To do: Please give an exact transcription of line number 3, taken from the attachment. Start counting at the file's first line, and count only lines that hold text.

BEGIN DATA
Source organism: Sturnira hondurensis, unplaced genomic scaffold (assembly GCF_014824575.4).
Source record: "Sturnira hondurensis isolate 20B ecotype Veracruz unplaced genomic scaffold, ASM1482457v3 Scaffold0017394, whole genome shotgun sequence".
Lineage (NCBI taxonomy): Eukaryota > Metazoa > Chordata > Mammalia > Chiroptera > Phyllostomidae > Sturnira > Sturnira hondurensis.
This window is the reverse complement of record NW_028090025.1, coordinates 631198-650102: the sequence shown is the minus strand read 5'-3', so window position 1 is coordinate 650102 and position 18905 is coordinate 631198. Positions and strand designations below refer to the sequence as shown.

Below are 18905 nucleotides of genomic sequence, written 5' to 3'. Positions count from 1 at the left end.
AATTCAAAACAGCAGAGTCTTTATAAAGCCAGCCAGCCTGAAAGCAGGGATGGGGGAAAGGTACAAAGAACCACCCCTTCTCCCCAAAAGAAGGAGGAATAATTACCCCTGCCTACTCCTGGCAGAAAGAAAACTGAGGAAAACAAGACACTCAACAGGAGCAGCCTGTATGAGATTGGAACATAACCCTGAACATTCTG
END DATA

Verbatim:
Lineage (NCBI taxonomy): Eukaryota > Metazoa > Chordata > Mammalia > Chiroptera > Phyllostomidae > Sturnira > Sturnira hondurensis.